Thanks: 2,698
Thanked 3,162 Times in 2,355 Posts
Not related at all, but still that rocket car made me think of it... I just learned that the 37 million combined horsepower of the space shuttle engines, gimbal. Can't imaging thrust vectoring that amount of power.

__________________
Gas and Electric Vehicle Cost of Ownership Calculator







Give me absolute safety, or give me death!
  Reply With Quote
Old 09-15-2020, 03:45 PM   #76 (permalink)
Master EcoModder
 
freebeard's Avatar
 
Join Date: Aug 2012
Location: northwest of normal
Posts: 16,653
Thanks: 4,409
Thanked 5,604 Times in 4,467 Posts
My thought process went:

Gimbaled thrust > Bucky 'Trim Tab' Fuller > duckduckgo.com/?q=orcas+attack+sailboats
__________________
.

Change my, you know, the thing.

_________________
  Reply With Quote
Old 09-15-2020, 05:51 PM   #77 (permalink)
Master EcoModder
 
Join Date: Nov 2017
Location: Australia
Posts: 773
Thanks: 53
Thanked 742 Times in 465 Posts
Quote:
Originally Posted by hat_man View Post
I'm willing to learn something here but I'm going to need some guidance.

Is the lift of the Dream created by the attached airflow over the top of the profile or because the design of the underside creates more pressure on the underside than is created on the top (underside pressure >topside pressure. Lift created by a specific design.) or us the lift created by the basic shape resembling an airfoil and adds as such (Bernoulii ?) because it is positioned high enough off the road that it acts as a "wing" (not a specific underside design to create lift, but placement of a basic design in relation to the road to create lift)
Quote:
I thought unattached airflow (flow separation?) was more turbulent and caused more drag. If the Dream is low drag then wouldn't it have more attached air and less turbulent air moving around the body?
1. I don't think it helps much to try to work out the mechanism by which wing lift occurs - ie at a purely theoretical level. As Freebeard correctly later posts, theories of lift are contentious and so for amateurs like us, just cause confusion.

2. To have lift, a vehicle must have a lower average pressure on the upper surfaces than the underside surfaces. That's all.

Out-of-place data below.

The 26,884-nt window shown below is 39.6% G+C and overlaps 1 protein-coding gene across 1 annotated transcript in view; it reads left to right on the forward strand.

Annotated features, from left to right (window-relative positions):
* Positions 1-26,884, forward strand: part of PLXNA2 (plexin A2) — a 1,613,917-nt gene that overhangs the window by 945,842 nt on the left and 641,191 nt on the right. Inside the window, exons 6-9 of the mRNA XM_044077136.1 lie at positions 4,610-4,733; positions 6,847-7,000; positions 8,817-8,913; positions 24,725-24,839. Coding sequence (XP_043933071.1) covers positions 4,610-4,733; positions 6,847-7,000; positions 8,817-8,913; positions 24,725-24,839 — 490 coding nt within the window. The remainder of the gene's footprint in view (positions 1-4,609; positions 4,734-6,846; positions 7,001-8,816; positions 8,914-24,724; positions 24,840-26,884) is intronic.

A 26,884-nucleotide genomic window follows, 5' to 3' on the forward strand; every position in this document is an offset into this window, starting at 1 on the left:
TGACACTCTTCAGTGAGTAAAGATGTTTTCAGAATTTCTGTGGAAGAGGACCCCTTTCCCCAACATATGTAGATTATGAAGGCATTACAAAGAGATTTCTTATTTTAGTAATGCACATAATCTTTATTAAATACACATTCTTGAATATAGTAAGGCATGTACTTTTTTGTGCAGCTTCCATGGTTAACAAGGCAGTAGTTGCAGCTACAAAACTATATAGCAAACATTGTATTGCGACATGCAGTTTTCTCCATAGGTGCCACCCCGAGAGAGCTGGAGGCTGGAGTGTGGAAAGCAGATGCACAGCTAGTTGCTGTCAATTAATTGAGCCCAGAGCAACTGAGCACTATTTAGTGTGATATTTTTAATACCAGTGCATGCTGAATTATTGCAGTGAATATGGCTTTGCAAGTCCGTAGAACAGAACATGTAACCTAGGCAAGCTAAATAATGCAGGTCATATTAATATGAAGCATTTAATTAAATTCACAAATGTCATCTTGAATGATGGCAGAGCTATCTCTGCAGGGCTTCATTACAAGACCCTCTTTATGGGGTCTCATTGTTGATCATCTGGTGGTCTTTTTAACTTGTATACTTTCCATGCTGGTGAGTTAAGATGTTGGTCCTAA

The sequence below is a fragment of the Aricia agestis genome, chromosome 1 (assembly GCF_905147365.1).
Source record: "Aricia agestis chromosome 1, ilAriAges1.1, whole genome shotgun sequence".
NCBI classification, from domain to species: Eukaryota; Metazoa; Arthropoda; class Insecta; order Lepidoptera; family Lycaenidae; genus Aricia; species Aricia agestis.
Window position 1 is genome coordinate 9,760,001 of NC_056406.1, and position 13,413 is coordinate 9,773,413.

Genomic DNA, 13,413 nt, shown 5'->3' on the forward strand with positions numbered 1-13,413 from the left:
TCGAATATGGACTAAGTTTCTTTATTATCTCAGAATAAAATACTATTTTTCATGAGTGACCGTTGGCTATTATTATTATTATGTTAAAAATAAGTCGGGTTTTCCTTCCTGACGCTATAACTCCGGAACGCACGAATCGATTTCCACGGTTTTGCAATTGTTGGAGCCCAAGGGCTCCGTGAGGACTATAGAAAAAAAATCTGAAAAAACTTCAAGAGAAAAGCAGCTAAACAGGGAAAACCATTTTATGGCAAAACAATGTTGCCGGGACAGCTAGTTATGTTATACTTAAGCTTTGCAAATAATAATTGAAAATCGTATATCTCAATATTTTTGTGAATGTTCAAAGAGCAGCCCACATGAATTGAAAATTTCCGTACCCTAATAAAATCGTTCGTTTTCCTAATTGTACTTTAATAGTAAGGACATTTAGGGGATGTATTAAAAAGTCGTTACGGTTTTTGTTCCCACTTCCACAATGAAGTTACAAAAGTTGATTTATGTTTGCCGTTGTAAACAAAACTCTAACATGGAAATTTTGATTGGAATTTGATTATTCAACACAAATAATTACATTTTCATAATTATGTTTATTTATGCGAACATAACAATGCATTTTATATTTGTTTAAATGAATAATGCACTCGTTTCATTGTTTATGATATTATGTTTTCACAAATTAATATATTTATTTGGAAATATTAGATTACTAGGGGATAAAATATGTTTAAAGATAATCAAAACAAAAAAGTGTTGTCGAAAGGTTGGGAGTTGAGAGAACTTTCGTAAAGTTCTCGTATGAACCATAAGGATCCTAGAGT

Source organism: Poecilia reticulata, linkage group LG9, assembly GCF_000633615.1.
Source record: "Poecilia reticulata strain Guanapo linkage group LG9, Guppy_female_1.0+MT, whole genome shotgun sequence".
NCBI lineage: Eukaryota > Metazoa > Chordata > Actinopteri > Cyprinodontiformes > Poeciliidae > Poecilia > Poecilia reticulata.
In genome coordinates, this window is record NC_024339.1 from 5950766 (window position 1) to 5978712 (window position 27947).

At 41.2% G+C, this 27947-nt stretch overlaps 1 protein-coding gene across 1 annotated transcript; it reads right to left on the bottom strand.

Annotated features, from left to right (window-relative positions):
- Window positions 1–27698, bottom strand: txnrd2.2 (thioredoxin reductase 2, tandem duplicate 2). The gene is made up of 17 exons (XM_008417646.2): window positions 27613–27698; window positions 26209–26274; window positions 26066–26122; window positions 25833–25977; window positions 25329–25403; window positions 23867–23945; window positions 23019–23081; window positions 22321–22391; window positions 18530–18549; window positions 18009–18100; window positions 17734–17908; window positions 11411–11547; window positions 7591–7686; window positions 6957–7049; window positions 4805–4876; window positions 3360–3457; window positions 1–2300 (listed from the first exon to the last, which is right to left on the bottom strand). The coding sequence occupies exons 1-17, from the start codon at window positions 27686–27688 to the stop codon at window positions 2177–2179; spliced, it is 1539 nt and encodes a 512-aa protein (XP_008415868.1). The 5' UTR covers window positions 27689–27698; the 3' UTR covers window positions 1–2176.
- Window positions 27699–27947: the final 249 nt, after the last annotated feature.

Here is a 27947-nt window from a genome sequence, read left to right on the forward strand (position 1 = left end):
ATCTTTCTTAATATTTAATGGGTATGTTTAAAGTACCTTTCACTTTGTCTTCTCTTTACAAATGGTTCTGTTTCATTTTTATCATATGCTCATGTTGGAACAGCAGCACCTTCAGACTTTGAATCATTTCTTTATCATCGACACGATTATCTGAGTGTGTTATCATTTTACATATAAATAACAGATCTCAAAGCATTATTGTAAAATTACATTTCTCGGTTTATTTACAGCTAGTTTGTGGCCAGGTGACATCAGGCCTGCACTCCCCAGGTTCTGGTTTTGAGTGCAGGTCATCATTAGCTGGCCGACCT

3. Pressures causes by attached airflow can be greater than caused by separated airflow. Low pressures occur where airflow speeds are highest. Where the airflow follows a surface that, for want of a better way of putting it, causes the airflow to wrap around a curve, low pressures are generated. On normal cars (eg a fastback) these low pressures occur, therefore, at the curved leading edge of the hood, at the windscreen header, across the curved roof and down the first (most curved) part of the hatch.

4. Low pressures can also be generated under the car, where the air flow travels quickly between the smooth underside of the car and the road. However, without mirroring the curves of the upper body, these pressures will generally not be as low as on the upper surfaces.

5. The Honda Dream would have attached flow everywhere. It would have, I would guess, lowest pressures on the upper surfaces where the curves are greatest - ie where the front axle line is. Conversely, except when there is yaw airflow, the relatively flat area at the back of the car would produce relatively little lift. The underfloor area would also be developing a low pressure. In the case of the front, top surface lift is much greater than underside downforce (CLf is positive), while at the back, the rear underfloor downforce is greater than the top surface lift (CLr negative), except in yaw conditions.

6. Where the flow separates, a low pressure is also developed. However, except for occasional small separation bubbles, the top surfaces of all modern cars have attached flow. Under the car, separation is much more common, and relatively few cars have attached flow here. But we can talk about what happens under the car another time!
__________________
Modifying the Aerodynamics of Your Road Car

"Your book is unique! It was high time that someone covered vehicle aerodynamics through the practical eyes of someone like you."

- Dr Wolf-Heinrich Hucho, the founder of modern vehicle aerodynamics
  Reply With Quote
The Following User Says Thank You to JulianEdgar For This Useful Post:
freebeard (09-15-2020)
Old 09-15-2020, 07:10 PM   #78 (permalink)
Master EcoModder
 
Join Date: Nov 2017
Location: Australia
Posts: 773
Thanks: 53
Thanked 742 Times in 465 Posts